Five Beats That Influenced My Production


One of the most common questions I get asked is what influenced my production style. It’s a great question, but one that is somewhat hard to answer because I have so many different influences.  There are many more than I can list in a post like this, but I will explain five of the songs that influenced me the most as a hip-hop producer.

#1. “Sucker MCs” by Run-DMC

“Sucker MC’s” by Run DMC may seem like a pretty obvious and cliche choice–since you would be hard-pressed to find a hip-hop producer over the age of 30 who wasn’t influenced by it–but by no means does that disqualify it from inclusion.  In fact, I consider that all the more reason it should be included.

Long before I ever had any thought of rhyming, DJing, or making beats–this song served as the epitome of what was great about hip-hop.  The beauty of it, for me at least, was it’s simplicity.  The record, even by 80’s hip-hop standards was underproduced; it was just drums and rapping.  There were no cuts, no chorus, and no other instruments.  And even without those things it managed to personify the “less is more” philosophy of hip-hop more than almost any other song of that period for me.  It was next level, but it was also a throw back to what the kids at your school were doing at lunchroom table when they played out beats with their fists.

I’m further reminded of the power of “Sucker MC’s” every four or five years when hip-hop is blessed with another hit song using this stripped down formula (e.g. “Grindin” by The Clipse).

This beat is a master class in how creating something dope doesn’t require you to throw a bunch of samples or riffs in a beat. Simplicity is always the best route.

#2. “Plug Tunin'” by De La Soul

I remember exactly where I was when I heard it. I had just gotten a small boombox for christmas that year and my routine was to stay up late and record the hip-hop mix shows every friday and saturday night.  In those days, hip-hop wasn’t played during the day on commercial radio, only on 2 hour mix shows on Friday and Saturday nights.  Well this weekend in particular I was visiting my family in Cleveland.  I was at the park across the street with my boombox hoping to find the local radio station and hopefully the mix show when some older kids rolled up on me and told me what station to tune in to.  “Hey Little man, the station you want is <insert stations name here> and they’ll be playing the fresh jams tonight.”  I thanked them and headed back inside before it got dark.

Inside I loaded up a fresh tape and hit record as soon the mix show started.  That’s when I heard “Plug Tunin” for the first time. The beat had a bugged out feeling to it; kind of silly and playful as opposed to darker and edgier production that was heard more often back then. The rhyming took it to the next level. It was the first time I had ever heard MCs use “every other bar” rhyme schemes.  Instead of rhyming every bar like most rappers do even today, they rhymed every other bar.  At first, it gave me the impression that they weren’t rhyming, but when I realized what they were doing it blew me away.  It was one of those moments where I knew that hip-hop would be different from then on.  I eventually found out it was a new group called De La Soul.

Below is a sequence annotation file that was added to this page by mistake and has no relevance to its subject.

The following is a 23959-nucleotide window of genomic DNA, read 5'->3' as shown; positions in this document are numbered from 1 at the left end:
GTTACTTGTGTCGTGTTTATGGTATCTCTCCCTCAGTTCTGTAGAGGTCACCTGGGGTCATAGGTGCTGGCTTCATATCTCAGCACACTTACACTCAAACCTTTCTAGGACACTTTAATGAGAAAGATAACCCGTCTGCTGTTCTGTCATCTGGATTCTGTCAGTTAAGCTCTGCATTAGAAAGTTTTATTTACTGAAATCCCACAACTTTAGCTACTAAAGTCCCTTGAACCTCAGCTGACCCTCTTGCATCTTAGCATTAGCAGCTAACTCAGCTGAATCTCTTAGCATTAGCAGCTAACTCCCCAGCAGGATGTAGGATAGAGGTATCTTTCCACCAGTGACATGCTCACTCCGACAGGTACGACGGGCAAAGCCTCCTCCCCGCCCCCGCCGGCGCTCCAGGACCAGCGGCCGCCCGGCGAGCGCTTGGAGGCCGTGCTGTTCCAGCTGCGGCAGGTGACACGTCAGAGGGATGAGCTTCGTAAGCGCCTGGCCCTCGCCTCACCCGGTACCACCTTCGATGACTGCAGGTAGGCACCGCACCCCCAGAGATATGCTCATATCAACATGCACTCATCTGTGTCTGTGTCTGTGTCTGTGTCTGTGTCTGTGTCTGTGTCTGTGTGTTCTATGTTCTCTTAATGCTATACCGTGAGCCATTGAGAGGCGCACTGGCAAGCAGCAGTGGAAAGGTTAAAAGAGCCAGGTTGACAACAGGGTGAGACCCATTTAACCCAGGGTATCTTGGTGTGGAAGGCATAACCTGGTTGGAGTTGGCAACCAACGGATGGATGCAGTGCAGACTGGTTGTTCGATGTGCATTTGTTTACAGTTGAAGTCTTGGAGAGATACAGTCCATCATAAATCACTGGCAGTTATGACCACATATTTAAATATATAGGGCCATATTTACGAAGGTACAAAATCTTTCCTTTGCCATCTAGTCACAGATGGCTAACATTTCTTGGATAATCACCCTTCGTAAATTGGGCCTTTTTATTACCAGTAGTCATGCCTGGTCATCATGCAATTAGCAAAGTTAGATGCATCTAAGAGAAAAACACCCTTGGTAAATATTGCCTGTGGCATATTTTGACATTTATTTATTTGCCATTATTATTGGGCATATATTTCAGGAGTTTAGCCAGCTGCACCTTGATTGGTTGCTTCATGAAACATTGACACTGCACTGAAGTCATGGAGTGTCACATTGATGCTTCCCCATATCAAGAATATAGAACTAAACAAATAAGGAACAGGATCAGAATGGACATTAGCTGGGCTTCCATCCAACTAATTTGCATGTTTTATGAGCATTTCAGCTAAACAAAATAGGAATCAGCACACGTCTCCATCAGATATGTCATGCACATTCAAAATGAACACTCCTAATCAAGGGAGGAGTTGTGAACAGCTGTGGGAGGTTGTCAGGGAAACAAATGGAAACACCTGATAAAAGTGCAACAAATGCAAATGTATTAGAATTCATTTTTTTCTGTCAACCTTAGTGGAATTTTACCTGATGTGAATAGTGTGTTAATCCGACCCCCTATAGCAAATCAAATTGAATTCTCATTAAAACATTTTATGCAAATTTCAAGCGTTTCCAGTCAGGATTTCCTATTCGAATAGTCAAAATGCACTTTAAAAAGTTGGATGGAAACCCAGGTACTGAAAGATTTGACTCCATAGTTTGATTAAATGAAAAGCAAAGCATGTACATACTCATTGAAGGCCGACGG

In this era, I still had no desire to ever do hip-hop, besides trying (and failing) at breakdancing, but “Plug Tunin” was a song that expanded my horizons as to what hip-hop could really be.  It let me know that it could be anything and that rules could be broken as long as you did it in a fresh way.

#3. “Welcome to the Terrordome” by Public Enemy

I have to admit that I wasn’t too crazy about Public Enemy when I first heard their debut. And that dislike had nothing to do with their lyrics and everything to do their production.  It was just too dissonant and chaotic for my young mind at the time.  Here I was, a teenager who had never even really heard progressive jazz or heavy metal, being served up hip-hop that included the chaotic and avant element of both of those genres.  Most Hip-hop was orderly and understandable, but Public Enemy was not.

By the time their second album It Takes a Nation of Millions to Hold us Back came out they had not only embraced the chaos, but they had began to master it, as proven by their single “Bring the Noise.”  All of the sudden, the very thing that initially pushed me away had began drawing me in.

And once I heard “Welcome to the Terrordome” from their third album, Fear of a Black Planet, they become one of my favorite groups in hip-hop.  I had never heard so many different elements and influences brought together so fluidly.  I can tell you as a person who makes beats, it’s very difficult to do for one beat, let alone a whole album.  “Welcome to the Terrordome” was the most chaotic and the most beautiful thing I had ever heard in my life and the crown jewel of Bomb Squad’s production.  It taught me that even noise is music if a producer’s mind is open wide enough to see it as such.  The producers of Public Enemy, the Bomb Squad, were masters at pulling together everything around them and using it all with beauty and fluidity.